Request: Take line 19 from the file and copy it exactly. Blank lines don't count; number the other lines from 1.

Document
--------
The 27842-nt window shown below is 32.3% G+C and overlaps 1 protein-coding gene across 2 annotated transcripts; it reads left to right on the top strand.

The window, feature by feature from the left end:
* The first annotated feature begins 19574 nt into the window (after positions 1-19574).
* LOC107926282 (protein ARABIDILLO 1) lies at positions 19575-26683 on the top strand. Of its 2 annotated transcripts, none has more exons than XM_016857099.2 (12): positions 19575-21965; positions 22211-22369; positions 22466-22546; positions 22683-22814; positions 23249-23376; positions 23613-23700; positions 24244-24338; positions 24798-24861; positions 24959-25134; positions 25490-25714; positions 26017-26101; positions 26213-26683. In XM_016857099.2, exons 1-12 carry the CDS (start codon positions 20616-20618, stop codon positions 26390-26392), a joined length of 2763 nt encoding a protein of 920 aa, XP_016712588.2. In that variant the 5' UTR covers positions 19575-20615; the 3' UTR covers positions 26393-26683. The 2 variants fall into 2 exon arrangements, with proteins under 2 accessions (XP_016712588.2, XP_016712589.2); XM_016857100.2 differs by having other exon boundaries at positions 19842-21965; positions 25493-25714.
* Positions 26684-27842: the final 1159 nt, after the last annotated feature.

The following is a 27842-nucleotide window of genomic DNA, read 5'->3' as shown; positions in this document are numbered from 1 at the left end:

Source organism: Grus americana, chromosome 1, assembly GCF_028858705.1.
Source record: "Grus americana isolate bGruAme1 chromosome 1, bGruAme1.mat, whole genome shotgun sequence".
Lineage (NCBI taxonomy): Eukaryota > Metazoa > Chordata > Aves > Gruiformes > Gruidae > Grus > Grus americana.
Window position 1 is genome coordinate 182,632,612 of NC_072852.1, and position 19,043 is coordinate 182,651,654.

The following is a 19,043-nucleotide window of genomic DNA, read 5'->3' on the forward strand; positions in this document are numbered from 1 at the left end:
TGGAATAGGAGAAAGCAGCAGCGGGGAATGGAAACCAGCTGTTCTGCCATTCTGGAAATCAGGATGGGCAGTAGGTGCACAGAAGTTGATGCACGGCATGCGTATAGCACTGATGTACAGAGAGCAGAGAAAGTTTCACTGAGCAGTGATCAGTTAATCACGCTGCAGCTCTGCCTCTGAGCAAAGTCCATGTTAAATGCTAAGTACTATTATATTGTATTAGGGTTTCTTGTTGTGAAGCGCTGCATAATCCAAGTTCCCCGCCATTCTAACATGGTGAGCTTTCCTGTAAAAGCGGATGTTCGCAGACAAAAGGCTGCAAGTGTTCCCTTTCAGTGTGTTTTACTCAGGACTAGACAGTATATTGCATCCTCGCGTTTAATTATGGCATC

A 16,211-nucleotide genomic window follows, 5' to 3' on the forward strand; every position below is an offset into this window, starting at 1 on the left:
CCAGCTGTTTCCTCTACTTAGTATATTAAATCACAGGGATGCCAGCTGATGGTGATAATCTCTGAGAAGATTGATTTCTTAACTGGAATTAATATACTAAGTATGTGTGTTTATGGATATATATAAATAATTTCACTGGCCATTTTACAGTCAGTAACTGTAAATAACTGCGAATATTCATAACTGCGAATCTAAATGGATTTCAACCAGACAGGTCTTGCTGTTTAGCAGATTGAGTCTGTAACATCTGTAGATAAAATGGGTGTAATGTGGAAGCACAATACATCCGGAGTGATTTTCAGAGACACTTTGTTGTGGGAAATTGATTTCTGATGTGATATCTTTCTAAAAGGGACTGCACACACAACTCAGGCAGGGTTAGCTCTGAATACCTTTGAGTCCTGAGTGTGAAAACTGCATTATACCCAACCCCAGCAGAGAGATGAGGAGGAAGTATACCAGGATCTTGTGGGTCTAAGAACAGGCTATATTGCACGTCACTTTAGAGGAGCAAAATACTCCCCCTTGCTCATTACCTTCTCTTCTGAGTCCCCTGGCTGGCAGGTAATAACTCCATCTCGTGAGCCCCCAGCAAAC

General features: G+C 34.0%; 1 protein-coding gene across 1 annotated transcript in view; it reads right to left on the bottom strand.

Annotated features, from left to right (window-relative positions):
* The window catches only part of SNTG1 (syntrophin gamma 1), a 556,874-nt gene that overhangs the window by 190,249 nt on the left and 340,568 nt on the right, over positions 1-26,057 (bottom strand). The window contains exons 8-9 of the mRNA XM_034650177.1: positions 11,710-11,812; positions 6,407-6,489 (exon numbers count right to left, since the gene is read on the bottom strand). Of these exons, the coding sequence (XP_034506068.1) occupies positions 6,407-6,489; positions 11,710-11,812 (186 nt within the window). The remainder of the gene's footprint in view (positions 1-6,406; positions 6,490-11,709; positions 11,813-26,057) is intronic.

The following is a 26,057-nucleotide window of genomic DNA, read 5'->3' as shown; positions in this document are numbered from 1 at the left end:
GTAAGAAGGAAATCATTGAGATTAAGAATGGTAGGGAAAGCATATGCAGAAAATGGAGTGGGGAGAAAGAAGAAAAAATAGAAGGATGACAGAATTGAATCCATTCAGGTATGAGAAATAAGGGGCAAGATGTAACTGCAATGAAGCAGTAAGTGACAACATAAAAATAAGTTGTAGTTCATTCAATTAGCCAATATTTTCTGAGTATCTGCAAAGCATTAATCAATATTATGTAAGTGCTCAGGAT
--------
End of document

GTAAGAAGGAAATCATTGAGATTAAGAATGGTAGGGAAAGCATATGCAGAAAATGGAGTGGGGAGAAAGAAGAAAAAATAGAAGGATGACAGAATTGAATCCATTCAGGTATGAGAAATAAGGGGCAAGATGTAACTGCAATGAAGCAGTAAGTGACAACATAAAAATAAGTTGTAGTTCATTCAATTAGCCAATATTTTCTGAGTATCTGCAAAGCATTAATCAATATTATGTAAGTGCTCAGGAT